Trichinellosis in Developing Countries: is it Neglected?

It is time to recognise the severity of this food-borne parasitic diseases and provide the resources to find a solution to a controllable situation where the disease occurs, according to Dr Bruschi of the University of Pisa.
calendar icon 21 March 2012
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Trichinellosis is a foodborne zoonosis caused by the parasitic nematode Trichinella, which is characterized by an extremely wide host range and geographical distribution, according to Fabrizio Bruschi of the University of Pisa in Italy.

In a paper published in the Journal of Infection in Developing Countries, he explains that the aim of his review is to provide epidemiological information on animal and human trichinellosis occurring in developing countries in the different continents, where cooking habits along with poverty and poor sanitary conditions and lack of veterinary controls may facilitate the occurrence of human trichinellosis outbreaks.

Countries were considered according to the six regions designated by the World Health Organization (WHO): 1) WHO African Region, 2) WHO Region of the Americas, 3) WHO South-East Asia Region, 4) WHO European Region, 5) WHO Eastern Mediterranean Region, and 6) WHO Western Pacific Region. For the purposes of this article, developing countries are defined as those not industrialised according to the World Economic Outlook Report of the International Monetary Fund. However, with regard to the European Region of WHO, only those countries that are not member states of the European Union were considered.

In his conclusions, Dr Bruschi says that trichinellosis has declined significantly as a zoonosis, particularly in developed countries where a reduction of the domestic cycle was observed in the last decades. It remains, however, a potential risk because of the still existing presence of most species of Trichinella in wild animals. In fact, a large biomass of the parasite continues to exist in developing countries of Central and South America, Europe and Asia, where the human population movement from the country is increasing. This important demographic factor is responsible for trichinellosis emergence in some urban areas in China where affluence has increased the demand for pork, particularly in dishes such as meat dumplings, which by tradition may not be well cooked. On the other hand, states the author, in sub-Saharan Africa, despite the presence of the parasite in many wild animal species, human outbreaks are rare. One reason may be adherence to ethnic habits.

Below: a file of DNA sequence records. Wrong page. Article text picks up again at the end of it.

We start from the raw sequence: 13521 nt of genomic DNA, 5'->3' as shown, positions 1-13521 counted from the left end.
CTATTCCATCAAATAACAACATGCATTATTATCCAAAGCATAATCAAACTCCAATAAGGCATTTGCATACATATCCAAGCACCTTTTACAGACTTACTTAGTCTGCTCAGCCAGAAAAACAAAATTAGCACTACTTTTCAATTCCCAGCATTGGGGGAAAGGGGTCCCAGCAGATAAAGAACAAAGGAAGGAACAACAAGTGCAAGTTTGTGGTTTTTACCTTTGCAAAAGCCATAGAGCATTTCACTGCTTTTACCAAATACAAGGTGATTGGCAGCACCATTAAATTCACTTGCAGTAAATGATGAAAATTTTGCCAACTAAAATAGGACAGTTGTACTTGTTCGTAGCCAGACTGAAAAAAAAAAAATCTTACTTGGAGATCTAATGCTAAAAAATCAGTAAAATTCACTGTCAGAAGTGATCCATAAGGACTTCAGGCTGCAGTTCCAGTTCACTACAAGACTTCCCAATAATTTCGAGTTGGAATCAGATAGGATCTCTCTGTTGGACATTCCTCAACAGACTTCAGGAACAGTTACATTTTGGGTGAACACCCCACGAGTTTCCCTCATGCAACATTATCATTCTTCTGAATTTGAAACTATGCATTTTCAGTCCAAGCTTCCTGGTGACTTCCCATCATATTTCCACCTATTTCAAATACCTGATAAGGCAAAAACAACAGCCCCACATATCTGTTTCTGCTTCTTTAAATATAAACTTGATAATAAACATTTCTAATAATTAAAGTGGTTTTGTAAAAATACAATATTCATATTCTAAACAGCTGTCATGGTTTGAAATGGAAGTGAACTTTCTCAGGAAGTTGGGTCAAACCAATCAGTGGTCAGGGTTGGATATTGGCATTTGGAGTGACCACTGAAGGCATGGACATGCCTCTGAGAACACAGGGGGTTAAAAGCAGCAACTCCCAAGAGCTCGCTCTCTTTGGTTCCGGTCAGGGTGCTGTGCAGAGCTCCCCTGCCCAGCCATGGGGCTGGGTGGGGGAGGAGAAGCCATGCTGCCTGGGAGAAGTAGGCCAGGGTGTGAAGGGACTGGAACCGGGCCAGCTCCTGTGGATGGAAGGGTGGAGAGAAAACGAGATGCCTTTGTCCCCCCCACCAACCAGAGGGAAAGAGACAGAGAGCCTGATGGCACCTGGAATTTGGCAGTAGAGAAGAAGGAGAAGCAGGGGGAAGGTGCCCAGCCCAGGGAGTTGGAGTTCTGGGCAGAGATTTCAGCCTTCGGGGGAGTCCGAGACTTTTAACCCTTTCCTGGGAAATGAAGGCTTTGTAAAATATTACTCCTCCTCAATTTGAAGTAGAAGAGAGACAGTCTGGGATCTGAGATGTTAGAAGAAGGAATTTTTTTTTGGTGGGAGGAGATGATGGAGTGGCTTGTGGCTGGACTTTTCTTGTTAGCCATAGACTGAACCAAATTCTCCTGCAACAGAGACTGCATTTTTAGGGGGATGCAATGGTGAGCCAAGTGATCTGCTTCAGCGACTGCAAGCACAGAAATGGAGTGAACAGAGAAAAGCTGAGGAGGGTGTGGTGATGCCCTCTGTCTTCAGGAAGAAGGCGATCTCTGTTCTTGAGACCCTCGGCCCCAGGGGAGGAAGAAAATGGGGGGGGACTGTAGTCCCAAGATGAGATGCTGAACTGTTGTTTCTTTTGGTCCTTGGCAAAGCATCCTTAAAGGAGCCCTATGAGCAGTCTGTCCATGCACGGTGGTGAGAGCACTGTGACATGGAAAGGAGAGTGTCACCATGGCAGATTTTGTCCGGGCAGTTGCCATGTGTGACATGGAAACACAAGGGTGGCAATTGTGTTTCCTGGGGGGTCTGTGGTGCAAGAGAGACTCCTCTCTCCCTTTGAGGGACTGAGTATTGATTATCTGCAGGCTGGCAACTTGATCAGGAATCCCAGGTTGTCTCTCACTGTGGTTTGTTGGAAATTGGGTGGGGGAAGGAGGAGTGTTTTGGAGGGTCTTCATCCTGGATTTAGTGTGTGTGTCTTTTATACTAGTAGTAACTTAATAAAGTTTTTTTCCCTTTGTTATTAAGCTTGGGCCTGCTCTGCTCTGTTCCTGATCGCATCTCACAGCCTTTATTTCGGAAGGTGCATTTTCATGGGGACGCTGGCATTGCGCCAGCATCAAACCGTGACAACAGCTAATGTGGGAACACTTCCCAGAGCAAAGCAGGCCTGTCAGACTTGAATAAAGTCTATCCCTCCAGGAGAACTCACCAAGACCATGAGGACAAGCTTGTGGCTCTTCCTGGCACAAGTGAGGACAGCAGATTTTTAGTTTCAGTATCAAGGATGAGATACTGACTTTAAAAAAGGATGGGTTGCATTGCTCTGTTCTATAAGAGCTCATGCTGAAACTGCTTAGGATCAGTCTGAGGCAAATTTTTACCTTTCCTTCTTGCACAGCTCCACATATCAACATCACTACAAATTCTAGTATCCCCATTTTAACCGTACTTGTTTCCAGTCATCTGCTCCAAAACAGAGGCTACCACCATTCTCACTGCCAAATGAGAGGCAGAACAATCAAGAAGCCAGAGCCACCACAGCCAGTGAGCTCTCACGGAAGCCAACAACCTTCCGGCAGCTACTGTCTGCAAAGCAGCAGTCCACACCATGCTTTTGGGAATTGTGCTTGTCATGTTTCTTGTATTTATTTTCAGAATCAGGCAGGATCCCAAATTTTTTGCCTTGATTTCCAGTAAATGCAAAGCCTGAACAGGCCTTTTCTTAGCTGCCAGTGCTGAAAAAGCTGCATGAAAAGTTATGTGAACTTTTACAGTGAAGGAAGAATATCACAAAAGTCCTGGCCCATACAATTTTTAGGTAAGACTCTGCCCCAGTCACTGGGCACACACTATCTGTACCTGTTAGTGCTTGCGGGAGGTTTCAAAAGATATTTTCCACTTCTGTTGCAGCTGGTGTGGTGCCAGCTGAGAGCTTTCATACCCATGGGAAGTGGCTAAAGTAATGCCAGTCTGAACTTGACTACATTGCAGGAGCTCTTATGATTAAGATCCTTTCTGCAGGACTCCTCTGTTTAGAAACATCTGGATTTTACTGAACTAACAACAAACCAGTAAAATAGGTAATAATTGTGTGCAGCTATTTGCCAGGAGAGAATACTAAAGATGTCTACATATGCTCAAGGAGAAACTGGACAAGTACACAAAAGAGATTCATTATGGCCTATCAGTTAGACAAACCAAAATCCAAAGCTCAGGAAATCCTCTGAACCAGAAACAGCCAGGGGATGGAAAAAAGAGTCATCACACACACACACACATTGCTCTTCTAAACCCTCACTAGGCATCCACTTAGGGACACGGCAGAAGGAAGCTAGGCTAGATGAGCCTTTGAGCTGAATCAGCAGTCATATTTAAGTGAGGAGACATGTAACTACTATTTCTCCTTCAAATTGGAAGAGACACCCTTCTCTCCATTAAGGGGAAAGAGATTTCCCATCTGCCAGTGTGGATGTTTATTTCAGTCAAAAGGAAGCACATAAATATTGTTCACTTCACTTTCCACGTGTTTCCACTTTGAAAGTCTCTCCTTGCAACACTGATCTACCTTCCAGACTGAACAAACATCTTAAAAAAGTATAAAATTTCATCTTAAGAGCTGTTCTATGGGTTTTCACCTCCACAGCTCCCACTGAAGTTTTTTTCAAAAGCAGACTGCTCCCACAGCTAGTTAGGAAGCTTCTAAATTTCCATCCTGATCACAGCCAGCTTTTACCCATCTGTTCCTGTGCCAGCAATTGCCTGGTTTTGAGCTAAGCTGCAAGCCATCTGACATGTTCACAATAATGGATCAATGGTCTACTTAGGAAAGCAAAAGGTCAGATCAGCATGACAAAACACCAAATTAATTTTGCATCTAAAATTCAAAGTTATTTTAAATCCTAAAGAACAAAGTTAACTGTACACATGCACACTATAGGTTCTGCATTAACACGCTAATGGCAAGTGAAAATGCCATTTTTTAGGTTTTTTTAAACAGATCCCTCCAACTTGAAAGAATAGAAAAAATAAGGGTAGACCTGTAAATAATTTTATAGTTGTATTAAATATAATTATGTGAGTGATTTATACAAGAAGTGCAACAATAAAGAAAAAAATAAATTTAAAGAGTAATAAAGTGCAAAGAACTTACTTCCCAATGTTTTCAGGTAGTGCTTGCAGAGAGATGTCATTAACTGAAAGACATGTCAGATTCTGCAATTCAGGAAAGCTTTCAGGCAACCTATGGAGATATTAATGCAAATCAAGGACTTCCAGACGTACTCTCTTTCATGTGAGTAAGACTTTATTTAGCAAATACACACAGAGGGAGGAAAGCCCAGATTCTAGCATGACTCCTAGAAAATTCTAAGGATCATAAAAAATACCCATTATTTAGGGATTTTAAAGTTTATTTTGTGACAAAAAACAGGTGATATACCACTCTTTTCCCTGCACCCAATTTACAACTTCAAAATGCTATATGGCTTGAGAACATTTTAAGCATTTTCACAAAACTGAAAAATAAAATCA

However, infection may also derive from the consumption of meat from several different animals, including armadillo, badger, black and brown bears, cougar, dog, fox, horse, jackal, monitor lizard, squirrel, turtle, walrus, warthog.

Human behaviour remains the most important factor responsible for the persistence of trichinellosis in many geographical areas where it – along with adequate regulations aimed to guarantee meat safety – are neglected, concludes Dr Bruschi. He stresses that it is time to recognise the severity of food-borne parasitic diseases and provide the funds, capacity, and human resources to find a solution to a controllable situation.


Bruschi F. 2012. Trichinellosis in developing countries: is it neglected? J Infect Dev Ctries. 6(3):216-222.

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March 2012
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